Demurrage charges are applicable when the importer fails to take the delivery of the containers within the stipulated number of free days allowed (decided by the Port Authority). Demurrage charges are usually calculated on a per-day basis. This charge will keep on accruing until the delivery of the containers is taken, and sometimes they overtake the actual value of goods imported, leaving the importer no choice but to abandon the shipment. Demurrage charged on the shipment may vary on the type of container being used, i.e., dry container, refrigerated container, a chassis, or any other equipment that the shipping line owns or leases.

    For conventional shipping lines/port authorities, the number of free days allowed ranges somewhere between three to seven, after which Demurrage is levied. Demurrage charges are different for all countries and are also dependent on the Shipping Line/Carrier. To complicate matters further, fees are applied on a per container as well as on a per-day basis after a designated free time.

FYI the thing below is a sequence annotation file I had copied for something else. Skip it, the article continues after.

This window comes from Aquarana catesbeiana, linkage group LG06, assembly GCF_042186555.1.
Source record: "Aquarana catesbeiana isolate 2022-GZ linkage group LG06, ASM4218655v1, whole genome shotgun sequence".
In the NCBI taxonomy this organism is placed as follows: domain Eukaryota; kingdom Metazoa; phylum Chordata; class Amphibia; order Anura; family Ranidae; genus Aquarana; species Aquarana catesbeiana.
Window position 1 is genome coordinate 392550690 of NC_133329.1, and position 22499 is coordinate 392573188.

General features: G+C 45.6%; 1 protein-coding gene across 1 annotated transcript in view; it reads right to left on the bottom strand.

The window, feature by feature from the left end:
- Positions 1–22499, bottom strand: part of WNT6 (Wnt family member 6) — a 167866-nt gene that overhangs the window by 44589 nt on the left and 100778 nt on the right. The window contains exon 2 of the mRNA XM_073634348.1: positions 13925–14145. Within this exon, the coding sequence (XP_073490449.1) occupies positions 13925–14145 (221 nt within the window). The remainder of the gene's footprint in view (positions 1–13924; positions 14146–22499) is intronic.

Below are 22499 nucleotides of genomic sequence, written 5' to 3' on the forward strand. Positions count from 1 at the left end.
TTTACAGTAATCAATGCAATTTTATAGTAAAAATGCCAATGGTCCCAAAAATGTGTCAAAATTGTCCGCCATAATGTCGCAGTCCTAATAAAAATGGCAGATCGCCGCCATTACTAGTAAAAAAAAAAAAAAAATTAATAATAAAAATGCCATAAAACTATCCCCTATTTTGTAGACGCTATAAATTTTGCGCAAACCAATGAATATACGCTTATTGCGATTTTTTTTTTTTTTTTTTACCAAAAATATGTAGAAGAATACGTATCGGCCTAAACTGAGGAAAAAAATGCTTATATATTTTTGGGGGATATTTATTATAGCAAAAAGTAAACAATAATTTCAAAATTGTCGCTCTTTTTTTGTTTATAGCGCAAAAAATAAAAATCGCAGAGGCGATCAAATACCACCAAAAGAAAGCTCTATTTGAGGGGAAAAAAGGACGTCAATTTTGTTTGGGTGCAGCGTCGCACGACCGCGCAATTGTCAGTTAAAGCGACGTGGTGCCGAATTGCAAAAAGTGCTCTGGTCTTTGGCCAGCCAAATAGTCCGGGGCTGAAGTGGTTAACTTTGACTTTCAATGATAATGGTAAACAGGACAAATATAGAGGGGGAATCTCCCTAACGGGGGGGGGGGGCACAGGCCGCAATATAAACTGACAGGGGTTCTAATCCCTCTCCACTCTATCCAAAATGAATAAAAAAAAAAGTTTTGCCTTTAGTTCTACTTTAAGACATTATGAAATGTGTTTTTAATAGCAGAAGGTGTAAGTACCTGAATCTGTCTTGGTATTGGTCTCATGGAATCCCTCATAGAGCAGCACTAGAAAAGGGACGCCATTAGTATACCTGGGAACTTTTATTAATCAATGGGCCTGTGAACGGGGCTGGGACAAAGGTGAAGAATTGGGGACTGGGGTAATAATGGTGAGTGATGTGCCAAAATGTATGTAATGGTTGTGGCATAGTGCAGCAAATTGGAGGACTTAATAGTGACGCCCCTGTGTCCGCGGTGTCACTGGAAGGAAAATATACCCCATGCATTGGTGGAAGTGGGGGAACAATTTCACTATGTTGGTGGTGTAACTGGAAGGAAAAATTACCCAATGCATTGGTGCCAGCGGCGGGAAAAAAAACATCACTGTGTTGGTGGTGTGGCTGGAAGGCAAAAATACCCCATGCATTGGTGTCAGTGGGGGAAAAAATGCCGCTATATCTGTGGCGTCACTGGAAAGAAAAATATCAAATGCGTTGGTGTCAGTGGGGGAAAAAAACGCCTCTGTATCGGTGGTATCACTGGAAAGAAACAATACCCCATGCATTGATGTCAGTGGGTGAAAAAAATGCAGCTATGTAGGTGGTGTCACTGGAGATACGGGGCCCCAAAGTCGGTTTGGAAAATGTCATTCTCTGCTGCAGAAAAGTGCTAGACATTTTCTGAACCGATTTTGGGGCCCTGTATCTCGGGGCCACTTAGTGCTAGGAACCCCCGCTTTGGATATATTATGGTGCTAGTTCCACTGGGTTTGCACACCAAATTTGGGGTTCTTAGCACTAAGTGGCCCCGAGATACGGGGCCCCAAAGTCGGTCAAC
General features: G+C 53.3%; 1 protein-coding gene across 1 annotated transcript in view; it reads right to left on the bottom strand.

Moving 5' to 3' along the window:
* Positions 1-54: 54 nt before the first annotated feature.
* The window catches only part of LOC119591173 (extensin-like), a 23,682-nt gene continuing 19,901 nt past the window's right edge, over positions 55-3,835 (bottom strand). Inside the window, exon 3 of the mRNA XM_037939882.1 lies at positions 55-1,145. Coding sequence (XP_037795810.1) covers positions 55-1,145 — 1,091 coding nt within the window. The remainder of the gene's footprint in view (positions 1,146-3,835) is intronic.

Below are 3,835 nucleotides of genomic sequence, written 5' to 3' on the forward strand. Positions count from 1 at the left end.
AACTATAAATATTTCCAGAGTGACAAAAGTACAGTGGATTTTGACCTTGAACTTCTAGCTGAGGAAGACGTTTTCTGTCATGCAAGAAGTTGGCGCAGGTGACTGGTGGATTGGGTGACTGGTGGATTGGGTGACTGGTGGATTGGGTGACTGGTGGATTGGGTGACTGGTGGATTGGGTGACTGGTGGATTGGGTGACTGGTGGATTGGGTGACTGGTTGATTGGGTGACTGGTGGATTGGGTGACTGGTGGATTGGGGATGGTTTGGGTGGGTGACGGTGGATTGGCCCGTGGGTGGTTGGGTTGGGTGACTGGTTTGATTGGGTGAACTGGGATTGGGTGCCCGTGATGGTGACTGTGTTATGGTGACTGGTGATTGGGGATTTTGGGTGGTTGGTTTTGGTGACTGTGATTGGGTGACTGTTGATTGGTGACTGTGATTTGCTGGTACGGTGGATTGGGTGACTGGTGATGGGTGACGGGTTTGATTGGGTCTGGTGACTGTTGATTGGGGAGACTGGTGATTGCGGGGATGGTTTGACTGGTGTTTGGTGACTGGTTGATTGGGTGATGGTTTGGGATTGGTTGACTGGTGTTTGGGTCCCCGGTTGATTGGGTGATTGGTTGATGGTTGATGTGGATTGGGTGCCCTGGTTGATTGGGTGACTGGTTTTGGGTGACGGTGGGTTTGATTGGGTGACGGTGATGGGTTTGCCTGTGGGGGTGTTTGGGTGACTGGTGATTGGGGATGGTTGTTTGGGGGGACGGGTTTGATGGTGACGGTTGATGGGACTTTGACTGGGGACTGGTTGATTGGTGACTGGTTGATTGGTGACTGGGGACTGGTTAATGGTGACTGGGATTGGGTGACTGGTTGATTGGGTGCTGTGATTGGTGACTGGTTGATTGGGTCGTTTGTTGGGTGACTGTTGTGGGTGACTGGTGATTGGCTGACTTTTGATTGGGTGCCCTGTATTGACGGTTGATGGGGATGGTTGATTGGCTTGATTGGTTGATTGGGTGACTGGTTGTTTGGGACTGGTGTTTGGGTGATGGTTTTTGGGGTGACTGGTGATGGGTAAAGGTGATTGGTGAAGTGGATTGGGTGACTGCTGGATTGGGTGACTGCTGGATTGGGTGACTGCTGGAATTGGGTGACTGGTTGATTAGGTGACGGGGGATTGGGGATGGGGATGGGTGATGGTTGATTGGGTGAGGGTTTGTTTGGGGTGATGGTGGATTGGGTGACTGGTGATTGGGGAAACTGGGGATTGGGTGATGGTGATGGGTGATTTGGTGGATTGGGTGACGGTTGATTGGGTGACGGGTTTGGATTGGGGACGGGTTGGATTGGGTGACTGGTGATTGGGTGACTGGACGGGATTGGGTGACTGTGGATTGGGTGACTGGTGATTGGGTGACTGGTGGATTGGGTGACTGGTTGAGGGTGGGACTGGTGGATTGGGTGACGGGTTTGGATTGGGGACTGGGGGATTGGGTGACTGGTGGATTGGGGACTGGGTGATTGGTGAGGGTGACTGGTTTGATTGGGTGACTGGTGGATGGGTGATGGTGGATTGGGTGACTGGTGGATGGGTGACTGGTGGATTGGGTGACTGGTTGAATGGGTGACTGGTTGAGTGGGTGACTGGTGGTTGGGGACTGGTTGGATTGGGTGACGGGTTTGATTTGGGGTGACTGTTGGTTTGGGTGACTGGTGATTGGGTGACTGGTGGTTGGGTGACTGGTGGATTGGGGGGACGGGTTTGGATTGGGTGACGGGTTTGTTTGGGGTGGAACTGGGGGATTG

Why is Demurrage levied?

    Many importers or freight forwarders have asked this question because of the high per diem charges which may feel unjust and unreasonable. These charges are levied by the shipping lines or port authorities to ensure efficient and quick turnaround of containers leading to better use of storage and container space. Demurrage and Detention are levied because of two main reasons: Importers use the containers provided by the Shipping Lines and hence need to be compensated. Acting as an incentive to the importer to quickly return the empty container and have a good turnaround time.

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    Calculation of Demurrage Charges

    In the calculation of Demurrage charges to the shipowner/port authority, the demurrage rate is multiplied by the number of days/part days over the agreed free days.

    Demurrage Payable = DR * DE * n Demurrage Payable


    Total free days allowed: 7 days Number of containers (n): 5 Demurrage Rate (DR): US$ 20,000 per day pro-rata (PDPR) Days exceeded (DE): 6 days 8 hours 30 minutes Demurrage Payable = US$ 20,000 × 6 days 8 hours 30 minutes × 5 = US$ 20,000 × {6 + (8÷24) + (30÷1440)} × 5 = US$ 20,000 × 6.3542 × 5 = US$ 635,420

    From the calculation, it is evident that Demurrage Charges are directly proportional to the Days Exceeded and the Demurrage Rate. Hence, the port or the shipping carrier should be over-cautious in calculating the Demurrage days.

    Also, both the importer and the shipping carrier should judiciously read the Charter Contract to chalk out all the grey areas. It is important to note that Demurrage to the charterer would not run if the fault is on the part of the shipping carrier (for example - ship breakdown).

    Difference between Demurrage, Container haulage, Detention, Storage and Wharfage